you haven't set the root password yet, the password will be blank,
    so you should just press enter here.
    
    Enter current password for root (enter for none): 
    OK, successfully used password, moving on...
    
    Setting the root password ensures that nobody can log into the MariaDB
    root user without the proper authorisation.
    
    Set root password? [Y/n] Y
    New password: 
    Re-enter new password: 
    Password updated successfully!
    Reloading privilege tables..
     ... Success!
    
    
    By default, a MariaDB installation has an anonymous user, allowing anyone
    to log into MariaDB without having to have a user account created for
    them.  This is intended only for testing, and to make the installation
    go a bit smoother.  You should remove them before moving into a
    production environment.
    
    Remove anonymous users? [Y/n] Y
     ... Success!
    
    Normally, root should only be allowed to connect from 'localhost'.  This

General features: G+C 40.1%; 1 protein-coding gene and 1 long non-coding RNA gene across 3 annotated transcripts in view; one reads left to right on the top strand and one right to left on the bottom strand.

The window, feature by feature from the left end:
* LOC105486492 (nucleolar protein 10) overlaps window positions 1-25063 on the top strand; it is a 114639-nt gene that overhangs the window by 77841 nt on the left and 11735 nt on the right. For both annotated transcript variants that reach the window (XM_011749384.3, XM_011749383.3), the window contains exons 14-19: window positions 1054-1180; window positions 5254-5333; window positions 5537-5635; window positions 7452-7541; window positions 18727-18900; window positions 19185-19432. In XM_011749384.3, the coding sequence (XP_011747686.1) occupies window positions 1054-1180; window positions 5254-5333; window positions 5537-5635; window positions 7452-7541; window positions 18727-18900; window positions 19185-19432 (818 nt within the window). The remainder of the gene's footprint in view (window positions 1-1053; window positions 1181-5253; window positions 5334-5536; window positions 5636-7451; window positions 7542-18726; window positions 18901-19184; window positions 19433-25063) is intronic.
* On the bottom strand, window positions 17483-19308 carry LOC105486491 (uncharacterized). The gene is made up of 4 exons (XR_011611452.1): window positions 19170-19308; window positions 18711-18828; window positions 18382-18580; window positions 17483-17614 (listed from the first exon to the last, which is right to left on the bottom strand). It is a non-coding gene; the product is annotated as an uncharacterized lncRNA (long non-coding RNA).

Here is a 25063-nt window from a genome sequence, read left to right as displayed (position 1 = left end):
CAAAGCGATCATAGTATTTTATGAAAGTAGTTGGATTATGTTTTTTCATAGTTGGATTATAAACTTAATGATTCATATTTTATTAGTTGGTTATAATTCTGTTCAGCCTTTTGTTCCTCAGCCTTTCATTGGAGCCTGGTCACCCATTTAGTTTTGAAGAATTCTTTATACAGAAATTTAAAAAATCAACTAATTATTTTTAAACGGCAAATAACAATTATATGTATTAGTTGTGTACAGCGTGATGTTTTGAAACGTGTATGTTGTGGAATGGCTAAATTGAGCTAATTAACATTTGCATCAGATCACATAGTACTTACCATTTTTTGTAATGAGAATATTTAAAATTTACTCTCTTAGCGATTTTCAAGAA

ensures that someone cannot guess at the root password from the network.
    
    Disallow root login remotely? [Y/n] Y
     ... Success!
    
    By default, MariaDB comes with a database named 'test' that anyone can
    access.  This is also intended only for testing, and should be removed
    before moving into a production environment.
    
    Remove test database and access to it? [Y/n] Y
     - Dropping test database...
     ... Success!
     - Removing privileges on test database...
     ... Success!
    
    Reloading the privilege tables will ensure that all changes made so far
    will take effect immediately.
    
    Reload privilege tables now? [Y/n] Y
     ... Success!
    
    Cleaning up...
    
    All done!  If you've completed all of the above steps, your MariaDB
    installation should now be secure.
    
    Thanks for using MariaDB!
    


  4. Create a sample database. In the following example we will use the following parameters:
    DDATABE NAME = linuxconfig
    USER NAME = lubos